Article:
Hitting The Right Note$

American by invention, the electric guitar is a twentieth century design phenomenon. A musical instrument first and foremost, she is also an iconic representation of western culture and symbolic of all we uphold and love: freedom, prosperity and self-expressionism. Animalistic and sexually provocative, the electric guitar is one hot babe with the attitude to match! Her popularity has never receded and sales continue to grow as new markets in Africa, Asia, China and South America open and develop.

Nobody is entirely sure how many electric guitars are built and sold each year. It has been estimated at around six million. What we do know is that the professional electric guitar industry is a global billion-dollar success story. According to recent US industry sales figures, over 1.1 million electric guitars were sold in the States last year; approximately 85-90% of those sales would have been Mainstream or Mainstream related for reasons explained in my article on human perception. Here in the UK, our love of the guitar is unremitting. In 2006, 470,000 electric guitars and basses were sold. That astonishing record-breaking figure yielded a turnover of just over 100 million. Guitar sales, not only in the UK but throughout the developed world, have endured a roller coaster ride in recent years as a consequence of the global financial crisis. However, they continue to show plenty of resolve and the instrument’s popularity remains steadfast. In a recent study carried out by the Music Industries Association (MIA), four million Brits are currently playing guitars and 28% of our population, or 16.7 million people, are playing an instrument of one kind or another. In another recent study, the Associated Board of the Royal Schools of Music (ABRSM), has found that today, the electric guitar, is as popular as the violin among school children and features in the top six most popular instruments they want to learn and play. If you thought that the electric guitar, as an instrument of choice, is in decline, think again. Your perception, in all probability, is based on the fact that guitar-based music is no longer played on mainstream radio and television and therefore, they are not being played anymore.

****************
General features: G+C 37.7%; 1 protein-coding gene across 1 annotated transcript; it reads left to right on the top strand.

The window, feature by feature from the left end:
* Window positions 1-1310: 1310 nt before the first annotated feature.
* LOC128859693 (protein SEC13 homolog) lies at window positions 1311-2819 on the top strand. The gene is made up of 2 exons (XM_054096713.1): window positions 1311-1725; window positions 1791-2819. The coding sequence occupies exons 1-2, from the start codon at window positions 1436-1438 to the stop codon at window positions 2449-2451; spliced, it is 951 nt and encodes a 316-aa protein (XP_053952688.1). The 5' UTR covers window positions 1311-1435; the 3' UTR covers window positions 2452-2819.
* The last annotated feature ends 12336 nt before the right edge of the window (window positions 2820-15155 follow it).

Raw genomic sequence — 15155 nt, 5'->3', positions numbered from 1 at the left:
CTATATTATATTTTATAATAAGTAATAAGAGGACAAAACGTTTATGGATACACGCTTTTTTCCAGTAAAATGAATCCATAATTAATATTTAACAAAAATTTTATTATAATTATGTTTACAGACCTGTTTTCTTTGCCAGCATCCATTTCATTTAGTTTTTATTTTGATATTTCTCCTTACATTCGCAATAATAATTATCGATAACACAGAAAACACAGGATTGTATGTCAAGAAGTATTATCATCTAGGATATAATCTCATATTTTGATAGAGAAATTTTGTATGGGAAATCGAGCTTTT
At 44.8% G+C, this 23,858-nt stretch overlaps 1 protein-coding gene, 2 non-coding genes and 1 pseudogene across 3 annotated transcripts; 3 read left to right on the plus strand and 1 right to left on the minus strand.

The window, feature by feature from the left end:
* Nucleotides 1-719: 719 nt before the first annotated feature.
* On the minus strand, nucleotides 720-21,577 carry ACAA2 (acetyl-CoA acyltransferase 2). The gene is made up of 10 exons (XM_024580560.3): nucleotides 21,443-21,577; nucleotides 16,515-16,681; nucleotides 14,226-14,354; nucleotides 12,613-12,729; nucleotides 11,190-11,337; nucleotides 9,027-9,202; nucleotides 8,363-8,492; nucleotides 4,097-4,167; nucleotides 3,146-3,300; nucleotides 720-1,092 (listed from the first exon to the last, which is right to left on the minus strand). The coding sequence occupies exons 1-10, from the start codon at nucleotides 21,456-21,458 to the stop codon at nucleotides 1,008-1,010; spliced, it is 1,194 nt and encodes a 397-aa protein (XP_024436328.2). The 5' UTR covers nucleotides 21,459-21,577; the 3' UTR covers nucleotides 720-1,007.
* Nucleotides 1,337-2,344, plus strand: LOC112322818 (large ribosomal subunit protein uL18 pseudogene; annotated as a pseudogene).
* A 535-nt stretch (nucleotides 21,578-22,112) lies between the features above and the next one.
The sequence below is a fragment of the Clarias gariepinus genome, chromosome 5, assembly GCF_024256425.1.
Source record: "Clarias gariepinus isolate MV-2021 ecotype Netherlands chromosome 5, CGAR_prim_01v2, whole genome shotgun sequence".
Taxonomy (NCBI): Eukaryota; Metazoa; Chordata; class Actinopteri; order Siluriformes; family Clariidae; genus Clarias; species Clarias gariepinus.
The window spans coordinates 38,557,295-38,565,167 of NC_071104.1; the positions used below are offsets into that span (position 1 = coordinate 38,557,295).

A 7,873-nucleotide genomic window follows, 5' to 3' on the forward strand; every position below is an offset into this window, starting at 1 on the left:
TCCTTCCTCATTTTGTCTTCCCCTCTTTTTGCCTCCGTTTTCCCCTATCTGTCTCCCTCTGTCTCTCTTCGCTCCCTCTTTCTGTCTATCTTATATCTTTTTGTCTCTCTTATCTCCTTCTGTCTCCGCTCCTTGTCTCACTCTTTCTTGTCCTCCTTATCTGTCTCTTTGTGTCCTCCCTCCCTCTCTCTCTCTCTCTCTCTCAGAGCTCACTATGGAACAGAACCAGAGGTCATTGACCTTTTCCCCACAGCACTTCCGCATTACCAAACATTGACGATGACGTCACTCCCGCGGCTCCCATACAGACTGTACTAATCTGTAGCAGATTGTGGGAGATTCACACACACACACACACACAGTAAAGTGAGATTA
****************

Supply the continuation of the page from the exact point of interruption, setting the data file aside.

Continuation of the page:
Keeping In Tune

Over the years, guitar trends have come and gone but one constant feature has been the colour and this parameter has always been important when it comes to choosing and, subsequently, purchasing an electric guitar. So much so, that in 2005, UltimateGuitar conducted a survey asking their readers to name their favourite colour of guitar. The poll results showed that way out in front with 48% was black. In second place with 28% was wood effect. In rock and roll mythology, black is a popular colour because it symbolises intellectual social rebellion. Hands up those of you who have never worn a black leather motorcycle jacket. Last year, PRS Guitars announced that Tobacco Sunburst was their most successful colour. It is a vintage wood effect, translucent burst finish. The second most popular PRS colour was black. On these two surveys alone, it would appear that black, wood effect and vintage burst finishes are the way to go. Incidentally, these colours are reflected in our T&A (The Little Rock ‘N’ Rollers) brand proposal!

T&A (The Little Rock ‘N’ Rollers)

Appropriately Coloured!

Over the past fifteen years or so, one type of guitar has come to the fore: the road worn Mainstream relic. Mainstream relics are all about emulation and nostalgia. What started out as a Rory Gallagher-Stratocaster replication cottage industry, has quickly expanded into something more industrial, wide-ranging and dynamic: from light aging to heavy; the choice is yours, chronographically and seductively speaking. If you are on the lookout for a road worn relic guitar, Fender Custom Shop, Bill Nash and Billy Rowe at Rock N’ Roll Relics are the guys to see. Many relic guitars contain contemporary specification updates that appeal to the modern player such as pickups and wiring configurations. Pickups, for example, are all about choice: vintage or hot! (There is of course a middle option based on different combinations of the two, but for the sake of clarity, pardon the pun, I will not muddy the waters!) The trend in recent years has been for vintage styled pickups. They have lower output and when driven hard retain warmth and articulation. There are many fine Mainstream vintage pickup builders located around the world but it is generally accepted that David Allen, DiMarzio, Seymour Duncan, Lindy Fralin, Tom Jones and Jason Lollar are the guys who set the bar. If you want genuine 1950s vintage tone reproduction, Don Mare is the man for you. It should come as no surprise to those who study human perception and, the guitar industry in general, why road worn Mainstream guitars and vintage pickups are popular.